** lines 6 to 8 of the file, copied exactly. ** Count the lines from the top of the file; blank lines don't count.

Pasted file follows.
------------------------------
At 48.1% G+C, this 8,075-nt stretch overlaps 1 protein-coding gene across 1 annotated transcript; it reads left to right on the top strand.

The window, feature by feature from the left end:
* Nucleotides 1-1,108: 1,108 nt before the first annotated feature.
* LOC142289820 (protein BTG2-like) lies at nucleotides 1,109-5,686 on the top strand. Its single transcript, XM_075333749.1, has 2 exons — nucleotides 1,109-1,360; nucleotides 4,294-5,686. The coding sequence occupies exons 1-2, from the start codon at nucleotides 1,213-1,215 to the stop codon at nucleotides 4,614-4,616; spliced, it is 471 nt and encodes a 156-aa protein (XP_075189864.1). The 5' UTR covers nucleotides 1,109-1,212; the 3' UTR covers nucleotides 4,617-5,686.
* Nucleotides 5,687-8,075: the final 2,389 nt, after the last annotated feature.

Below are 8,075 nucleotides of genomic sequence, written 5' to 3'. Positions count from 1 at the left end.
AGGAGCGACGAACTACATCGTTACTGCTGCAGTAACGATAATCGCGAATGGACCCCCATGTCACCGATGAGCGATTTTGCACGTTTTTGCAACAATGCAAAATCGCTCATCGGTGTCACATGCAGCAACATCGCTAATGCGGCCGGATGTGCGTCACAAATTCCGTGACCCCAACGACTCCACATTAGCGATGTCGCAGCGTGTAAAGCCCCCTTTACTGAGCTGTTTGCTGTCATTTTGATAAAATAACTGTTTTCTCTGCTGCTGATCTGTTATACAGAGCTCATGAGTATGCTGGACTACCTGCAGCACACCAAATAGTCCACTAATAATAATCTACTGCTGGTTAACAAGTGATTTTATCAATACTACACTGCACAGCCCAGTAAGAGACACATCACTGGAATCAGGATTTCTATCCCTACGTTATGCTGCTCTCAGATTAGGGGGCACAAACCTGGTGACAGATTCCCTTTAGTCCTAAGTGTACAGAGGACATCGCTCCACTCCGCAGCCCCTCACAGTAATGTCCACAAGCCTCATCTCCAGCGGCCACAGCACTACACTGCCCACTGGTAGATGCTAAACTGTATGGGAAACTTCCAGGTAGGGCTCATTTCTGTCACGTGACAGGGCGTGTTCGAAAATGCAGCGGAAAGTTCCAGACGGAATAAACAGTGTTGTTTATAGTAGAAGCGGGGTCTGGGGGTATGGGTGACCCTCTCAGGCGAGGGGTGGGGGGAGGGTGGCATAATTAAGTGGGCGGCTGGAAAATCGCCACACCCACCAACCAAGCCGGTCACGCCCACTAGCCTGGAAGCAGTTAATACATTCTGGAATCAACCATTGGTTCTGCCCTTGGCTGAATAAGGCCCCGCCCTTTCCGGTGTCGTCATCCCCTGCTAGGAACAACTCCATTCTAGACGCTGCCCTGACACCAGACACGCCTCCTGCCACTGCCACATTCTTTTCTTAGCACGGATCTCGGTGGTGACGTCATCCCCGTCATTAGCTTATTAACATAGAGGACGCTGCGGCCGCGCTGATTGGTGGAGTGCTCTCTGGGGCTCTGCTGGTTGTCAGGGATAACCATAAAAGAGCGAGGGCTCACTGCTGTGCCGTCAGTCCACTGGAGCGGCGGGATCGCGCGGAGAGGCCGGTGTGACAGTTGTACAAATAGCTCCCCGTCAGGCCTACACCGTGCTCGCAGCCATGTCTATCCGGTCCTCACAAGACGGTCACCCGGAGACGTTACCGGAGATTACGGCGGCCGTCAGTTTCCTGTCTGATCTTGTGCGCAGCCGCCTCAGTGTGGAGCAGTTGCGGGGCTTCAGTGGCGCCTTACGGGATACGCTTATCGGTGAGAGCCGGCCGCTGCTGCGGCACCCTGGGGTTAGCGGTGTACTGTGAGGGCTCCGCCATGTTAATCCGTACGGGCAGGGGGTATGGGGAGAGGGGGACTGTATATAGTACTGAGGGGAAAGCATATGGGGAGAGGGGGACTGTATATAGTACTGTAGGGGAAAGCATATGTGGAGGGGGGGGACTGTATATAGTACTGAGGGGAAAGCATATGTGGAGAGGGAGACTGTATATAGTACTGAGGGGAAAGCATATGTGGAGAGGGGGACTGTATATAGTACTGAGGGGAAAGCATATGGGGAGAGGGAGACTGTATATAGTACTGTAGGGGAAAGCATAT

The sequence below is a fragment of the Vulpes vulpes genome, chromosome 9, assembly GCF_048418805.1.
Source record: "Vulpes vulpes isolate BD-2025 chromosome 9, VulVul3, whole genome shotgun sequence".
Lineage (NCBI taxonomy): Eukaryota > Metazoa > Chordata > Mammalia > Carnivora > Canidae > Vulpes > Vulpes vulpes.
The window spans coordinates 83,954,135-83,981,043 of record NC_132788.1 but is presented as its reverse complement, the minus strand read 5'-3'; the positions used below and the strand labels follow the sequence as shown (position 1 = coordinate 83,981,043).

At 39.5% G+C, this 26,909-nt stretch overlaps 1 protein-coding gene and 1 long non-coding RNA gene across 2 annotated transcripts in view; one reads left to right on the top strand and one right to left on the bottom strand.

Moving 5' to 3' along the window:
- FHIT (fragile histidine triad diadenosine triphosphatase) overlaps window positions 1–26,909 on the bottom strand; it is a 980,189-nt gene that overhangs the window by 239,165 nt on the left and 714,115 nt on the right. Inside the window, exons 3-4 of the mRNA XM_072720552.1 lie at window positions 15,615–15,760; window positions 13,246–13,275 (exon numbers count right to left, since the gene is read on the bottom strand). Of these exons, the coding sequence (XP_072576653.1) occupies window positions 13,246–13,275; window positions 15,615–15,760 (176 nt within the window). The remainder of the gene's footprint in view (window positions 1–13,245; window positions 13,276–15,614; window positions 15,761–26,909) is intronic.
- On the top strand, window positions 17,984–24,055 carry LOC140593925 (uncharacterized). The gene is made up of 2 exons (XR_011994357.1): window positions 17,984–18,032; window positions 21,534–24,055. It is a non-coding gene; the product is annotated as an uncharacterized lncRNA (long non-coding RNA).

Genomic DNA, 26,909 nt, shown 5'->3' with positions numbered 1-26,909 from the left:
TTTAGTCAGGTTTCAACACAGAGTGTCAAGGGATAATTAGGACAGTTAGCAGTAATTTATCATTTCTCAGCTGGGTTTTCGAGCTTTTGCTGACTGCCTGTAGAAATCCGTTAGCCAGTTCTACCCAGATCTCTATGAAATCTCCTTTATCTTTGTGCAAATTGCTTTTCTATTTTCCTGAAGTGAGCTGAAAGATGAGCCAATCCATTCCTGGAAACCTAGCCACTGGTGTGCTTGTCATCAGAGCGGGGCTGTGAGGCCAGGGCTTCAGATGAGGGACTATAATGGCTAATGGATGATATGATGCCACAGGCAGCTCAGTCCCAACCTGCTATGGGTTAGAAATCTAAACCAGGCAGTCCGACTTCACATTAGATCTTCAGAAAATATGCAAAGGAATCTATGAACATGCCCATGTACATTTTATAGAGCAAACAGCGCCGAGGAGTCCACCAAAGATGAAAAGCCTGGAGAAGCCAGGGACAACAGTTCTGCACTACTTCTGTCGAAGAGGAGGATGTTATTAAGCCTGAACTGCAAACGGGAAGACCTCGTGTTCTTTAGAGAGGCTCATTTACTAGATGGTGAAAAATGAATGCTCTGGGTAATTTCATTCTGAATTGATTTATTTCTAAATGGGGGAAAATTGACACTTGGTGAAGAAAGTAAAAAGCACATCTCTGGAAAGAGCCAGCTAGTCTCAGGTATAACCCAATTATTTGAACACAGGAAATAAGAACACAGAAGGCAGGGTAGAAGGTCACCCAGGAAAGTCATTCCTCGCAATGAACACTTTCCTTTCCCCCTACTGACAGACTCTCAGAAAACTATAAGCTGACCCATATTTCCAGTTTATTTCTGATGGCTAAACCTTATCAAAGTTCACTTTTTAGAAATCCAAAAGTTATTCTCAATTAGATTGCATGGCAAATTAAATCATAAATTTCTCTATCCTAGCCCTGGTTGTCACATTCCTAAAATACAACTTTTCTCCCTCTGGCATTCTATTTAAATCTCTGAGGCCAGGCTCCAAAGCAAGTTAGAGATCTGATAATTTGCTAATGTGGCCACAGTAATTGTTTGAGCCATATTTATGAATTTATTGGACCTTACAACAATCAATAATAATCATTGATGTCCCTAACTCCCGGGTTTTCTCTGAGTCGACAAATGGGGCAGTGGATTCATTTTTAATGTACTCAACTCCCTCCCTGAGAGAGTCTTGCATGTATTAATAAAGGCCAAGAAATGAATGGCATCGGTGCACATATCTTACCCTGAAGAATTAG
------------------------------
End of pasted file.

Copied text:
Below are 8,075 nucleotides of genomic sequence, written 5' to 3'. Positions count from 1 at the left end.
AGGAGCGACGAACTACATCGTTACTGCTGCAGTAACGATAATCGCGAATGGACCCCCATGTCACCGATGAGCGATTTTGCACGTTTTTGCAACAATGCAAAATCGCTCATCGGTGTCACATGCAGCAACATCGCTAATGCGGCCGGATGTGCGTCACAAATTCCGTGACCCCAACGACTCCACATTAGCGATGTCGCAGCGTGTAAAGCCCCCTTTACTGAGCTGTTTGCTGTCATTTTGATAAAATAACTGTTTTCTCTGCTGCTGATCTGTTATACAGAGCTCATGAGTATGCTGGACTACCTGCAGCACACCAAATAGTCCACTAATAATAATCTACTGCTGGTTAACAAGTGATTTTATCAATACTACACTGCACAGCCCAGTAAGAGACACATCACTGGAATCAGGATTTCTATCCCTACGTTATGCTGCTCTCAGATTAGGGGGCACAAACCTGGTGACAGATTCCCTTTAGTCCTAAGTGTACAGAGGACATCGCTCCACTCCGCAGCCCCTCACAGTAATGTCCACAAGCCTCATCTCCAGCGGCCACAGCACTACACTGCCCACTGGTAGATGCTAAACTGTATGGGAAACTTCCAGGTAGGGCTCATTTCTGTCACGTGACAGGGCGTGTTCGAAAATGCAGCGGAAAGTTCCAGACGGAATAAACAGTGTTGTTTATAGTAGAAGCGGGGTCTGGGGGTATGGGTGACCCTCTCAGGCGAGGGGTGGGGGGAGGGTGGCATAATTAAGTGGGCGGCTGGAAAATCGCCACACCCACCAACCAAGCCGGTCACGCCCACTAGCCTGGAAGCAGTTAATACATTCTGGAATCAACCATTGGTTCTGCCCTTGGCTGAATAAGGCCCCGCCCTTTCCGGTGTCGTCATCCCCTGCTAGGAACAACTCCATTCTAGACGCTGCCCTGACACCAGACACGCCTCCTGCCACTGCCACATTCTTTTCTTAGCACGGATCTCGGTGGTGACGTCATCCCCGTCATTAGCTTATTAACATAGAGGACGCTGCGGCCGCGCTGATTGGTGGAGTGCTCTCTGGGGCTCTGCTGGTTGTCAGGGATAACCATAAAAGAGCGAGGGCTCACTGCTGTGCCGTCAGTCCACTGGAGCGGCGGGATCGCGCGGAGAGGCCGGTGTGACAGTTGTACAAATAGCTCCCCGTCAGGCCTACACCGTGCTCGCAGCCATGTCTATCCGGTCCTCACAAGACGGTCACCCGGAGACGTTACCGGAGATTACGGCGGCCGTCAGTTTCCTGTCTGATCTTGTGCGCAGCCGCCTCAGTGTGGAGCAGTTGCGGGGCTTCAGTGGCGCCTTACGGGATACGCTTATCGGTGAGAGCCGGCCGCTGCTGCGGCACCCTGGGGTTAGCGGTGTACTGTGAGGGCTCCGCCATGTTAATCCGTACGGGCAGGGGGTATGGGGAGAGGGGGACTGTATATAGTACTGAGGGGAAAGCATATGGGGAGAGGGGGACTGTATATAGTACTGTAGGGGAAAGCATATGTGGAGGGGGGGGACTGTATATAGTACTGAGGGGAAAGCATATGTGGAGAGGGAGACTGTATATAGTACTGAGGGGAAAGCATATGTGGAGAGGGGGACTGTATATAGTACTGAGGGGAAAGCATATGGGGAGAGGGAGACTGTATATAGTACTGTAGGGGAAAGCATAT

The sequence below is a fragment of the Vulpes vulpes genome, chromosome 9, assembly GCF_048418805.1.